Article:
One other comment he made that resonated with me was his prediction on the future of movie-making.

According to him, soon, we will be given the license to re-edit movies ourselves, potentially leading to a ‘’whole new art form” – just in the same way as we are able to create new music tracks by remixing existing ones. This point reminded me of what has started happening with crowd-sourced advertising.

Crowdsourcing of user-Generated Content (UGC) for advertising or promotional purposes is nothing new. However, it was recently taken to another level by Ford and Coca Cola. These 2 companies are empowering their fans on creating content in new and bold ways, whilst being careful to retain some control over the final outputs.

At the start of the year, Ford announced its plan to recruit 100 new brand ‘’agents’’ (as they are known), all handpicked and socially-connected, to produce the next campaign for its 2014 Fiesta – that is 12 months worth of ads entirely generated by consumers…! Daring and ground breaking at the same time. And this is where it all starts if you wish to put yourself forward as a wannabe ad exec: simply go to fiestamovement.com to register (good luck! ☺).

This move stays true to the car marker’s existing reputation as one of the most social marketers. I see it as the natural continuation of its Ford Fiesta Movement kicked off 4 years, when 100 social “agents” were then recruited within the target audience to create content about their own driving experiences for seeding on social media.

This year’s campaign however ups the ante as it empowers the selected lucky few a lot more than previously. Their video clips will not only appear on social media but also on other media. They could be used as TV or online commercials, repurposed as digital, social media or press ads (generating substantial production cost savings in the process no doubt). Obviously, the casting of these agents is managed tightly by the advertiser as a number of filters and parameters for recruits to work within will apply. These are necessary to ensure all content created is indeed on brand and achieves the campaign objectives in terms of awareness, social media buzz (shareability and virality), hand-raisers and ultimately sales wins. However Ford also insists that it will be careful not to interfere too much with the creative process by giving its agents greater ownership and license than usual.

Meanwhile, Coca Cola also appears to be on a mission to redefine UGC as it continues to seek to create closer ties with its target audience by crowd-sourcing pop song writing in its latest campaign, the Perfect Harmony Programme. The programme was developed in partnership with Fox’s “American Idol” and lets you create a song with pop singer Carly Rae Jepsen. Each week you can vote on which of the proposed lyrics you want to see featuring in sections of the song, and each vote unlocks exclusive content. You also get entered into a prize draw for a chance to win a trip to the “American Idol” season finale and other related treats.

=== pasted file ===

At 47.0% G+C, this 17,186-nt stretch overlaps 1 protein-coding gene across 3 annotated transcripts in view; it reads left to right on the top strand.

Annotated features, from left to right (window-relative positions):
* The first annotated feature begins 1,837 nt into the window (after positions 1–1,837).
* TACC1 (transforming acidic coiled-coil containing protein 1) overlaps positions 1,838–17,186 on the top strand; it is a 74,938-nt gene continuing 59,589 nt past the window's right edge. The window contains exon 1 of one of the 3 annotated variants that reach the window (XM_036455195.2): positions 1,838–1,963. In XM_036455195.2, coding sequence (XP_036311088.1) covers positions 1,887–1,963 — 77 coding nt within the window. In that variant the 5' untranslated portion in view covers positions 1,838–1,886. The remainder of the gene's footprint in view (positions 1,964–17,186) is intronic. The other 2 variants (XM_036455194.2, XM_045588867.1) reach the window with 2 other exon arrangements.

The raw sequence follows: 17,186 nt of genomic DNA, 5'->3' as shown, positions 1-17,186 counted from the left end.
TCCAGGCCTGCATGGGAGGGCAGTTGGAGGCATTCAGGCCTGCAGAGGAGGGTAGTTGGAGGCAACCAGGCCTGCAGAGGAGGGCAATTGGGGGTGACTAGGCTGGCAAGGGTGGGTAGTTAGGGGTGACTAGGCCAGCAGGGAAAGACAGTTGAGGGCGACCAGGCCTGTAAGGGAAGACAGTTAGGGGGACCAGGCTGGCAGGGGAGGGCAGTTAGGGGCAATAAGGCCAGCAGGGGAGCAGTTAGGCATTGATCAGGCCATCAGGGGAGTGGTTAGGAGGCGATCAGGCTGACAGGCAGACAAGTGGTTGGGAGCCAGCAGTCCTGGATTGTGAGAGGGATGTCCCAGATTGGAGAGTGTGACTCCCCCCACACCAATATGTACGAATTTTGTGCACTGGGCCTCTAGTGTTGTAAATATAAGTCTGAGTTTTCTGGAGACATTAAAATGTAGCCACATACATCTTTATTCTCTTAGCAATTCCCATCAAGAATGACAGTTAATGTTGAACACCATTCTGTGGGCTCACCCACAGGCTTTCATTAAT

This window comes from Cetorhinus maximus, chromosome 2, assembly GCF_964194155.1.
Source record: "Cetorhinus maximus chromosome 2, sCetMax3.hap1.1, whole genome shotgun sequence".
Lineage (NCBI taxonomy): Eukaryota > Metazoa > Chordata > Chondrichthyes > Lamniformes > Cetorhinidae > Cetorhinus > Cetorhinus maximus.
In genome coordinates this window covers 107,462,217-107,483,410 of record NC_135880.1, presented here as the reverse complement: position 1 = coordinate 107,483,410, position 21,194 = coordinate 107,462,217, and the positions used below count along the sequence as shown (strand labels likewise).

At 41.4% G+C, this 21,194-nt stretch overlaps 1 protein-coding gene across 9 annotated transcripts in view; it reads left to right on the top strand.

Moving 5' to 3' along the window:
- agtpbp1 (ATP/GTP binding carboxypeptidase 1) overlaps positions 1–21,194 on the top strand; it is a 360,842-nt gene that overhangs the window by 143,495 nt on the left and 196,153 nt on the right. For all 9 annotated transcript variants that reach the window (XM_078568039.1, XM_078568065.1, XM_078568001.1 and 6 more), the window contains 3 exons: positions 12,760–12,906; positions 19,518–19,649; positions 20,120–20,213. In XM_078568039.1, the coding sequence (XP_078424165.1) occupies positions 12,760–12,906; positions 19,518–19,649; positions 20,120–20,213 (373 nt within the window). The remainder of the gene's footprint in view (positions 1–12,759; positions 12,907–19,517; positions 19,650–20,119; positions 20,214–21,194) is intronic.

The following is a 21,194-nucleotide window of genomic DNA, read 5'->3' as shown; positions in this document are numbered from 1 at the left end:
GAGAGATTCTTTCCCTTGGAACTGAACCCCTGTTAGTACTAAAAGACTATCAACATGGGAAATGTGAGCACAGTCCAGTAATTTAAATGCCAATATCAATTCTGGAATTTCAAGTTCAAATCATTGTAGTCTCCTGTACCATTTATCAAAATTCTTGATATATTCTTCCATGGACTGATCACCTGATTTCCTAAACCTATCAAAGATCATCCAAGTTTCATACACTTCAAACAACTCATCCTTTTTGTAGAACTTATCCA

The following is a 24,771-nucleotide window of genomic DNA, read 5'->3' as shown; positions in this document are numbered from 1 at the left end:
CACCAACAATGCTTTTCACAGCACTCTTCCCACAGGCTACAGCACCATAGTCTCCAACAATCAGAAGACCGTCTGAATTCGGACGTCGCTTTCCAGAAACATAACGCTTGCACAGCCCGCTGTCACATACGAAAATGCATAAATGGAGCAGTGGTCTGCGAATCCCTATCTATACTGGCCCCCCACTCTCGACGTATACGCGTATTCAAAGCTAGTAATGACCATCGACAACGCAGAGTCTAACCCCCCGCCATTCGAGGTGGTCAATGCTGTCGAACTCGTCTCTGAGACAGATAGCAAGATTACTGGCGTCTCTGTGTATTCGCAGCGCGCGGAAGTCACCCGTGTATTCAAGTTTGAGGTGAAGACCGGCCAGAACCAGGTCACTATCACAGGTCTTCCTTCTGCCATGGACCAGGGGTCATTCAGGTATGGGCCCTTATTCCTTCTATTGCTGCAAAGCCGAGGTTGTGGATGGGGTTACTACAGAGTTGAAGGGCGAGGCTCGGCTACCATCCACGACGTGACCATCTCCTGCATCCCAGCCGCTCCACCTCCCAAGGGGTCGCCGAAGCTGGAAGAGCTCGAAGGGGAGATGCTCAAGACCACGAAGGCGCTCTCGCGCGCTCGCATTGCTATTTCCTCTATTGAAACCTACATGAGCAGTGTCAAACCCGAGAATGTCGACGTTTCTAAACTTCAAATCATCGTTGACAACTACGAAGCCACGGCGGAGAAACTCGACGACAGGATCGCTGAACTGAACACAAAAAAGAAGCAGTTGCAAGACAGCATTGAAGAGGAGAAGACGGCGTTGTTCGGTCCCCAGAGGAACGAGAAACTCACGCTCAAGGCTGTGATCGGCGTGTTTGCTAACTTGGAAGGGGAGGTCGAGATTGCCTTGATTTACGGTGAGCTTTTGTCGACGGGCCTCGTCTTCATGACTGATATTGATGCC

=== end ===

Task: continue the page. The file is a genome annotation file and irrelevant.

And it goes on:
… And as I threw my vote in for week 1 of the campaign, I couldn’t help notice (with great delight!) that at any time Coca Cola didn’t force me to like their Facebook page to participate. Consistent with Coca Cola’s approach to creating genuine connections with its fans.

Now, let’s go back to Danny Boyle’s comment on the future of film making with both of these examples in mind.

I would say that the future of film making will not only be about empowering fans and wannabe film makers to remix existing movies, but also about letting fans and the public at large contribute to creating an entire storyline from scratch, in partnership with a brand, established film studio and/or film marker – with this collaboration simply enabled by the web and social media.

And this has already started happening to some extent. CollabFeature has been leading the way by allowing a collective of independent film makers all over the world to co-create, co-direct and produce feature films by simply collaborating online via a bespoke platform. Their first film, The Owner, won the German IPTV award for innovative format in 2012 and beat the Guinness World Record for most directors of a film with 25 directors directing from 13 countries.

The next logical instalment of this could be to see a brand (Red Bull and its media & content division, Red Bull Media House, come to mind) partner with an established film maker (or music artist) on crowdsourcing a storyline (or lyrics) for a feature film (or song) in a similar fashion i.e. by completely opening up the content creation process to their fans and wider public – not just to a limited crowd of professionals or within constraining parameters (e.g. choosing from ready-made lyrics). The idea would be to let the consumer be in the driving seat with the brand and film maker (or music artist) providing guidance only.

You then end up with a three-way partnership between an advertiser, a film maker (or artist) and their fans and consumers co-creating entertainment together for the enjoyment of the wider public. The key challenge will be to let consumers drive or at least have an equal share of voice in the project. This also throws all sorts of questions over whom ultimately owns that content. However the legal hurdles seem to be worthwhile as to my knowledge, this type of partnership is unheard of (let me know if you know otherwise) and yet, is in my view the ultimate brand-consumer connection to aim for.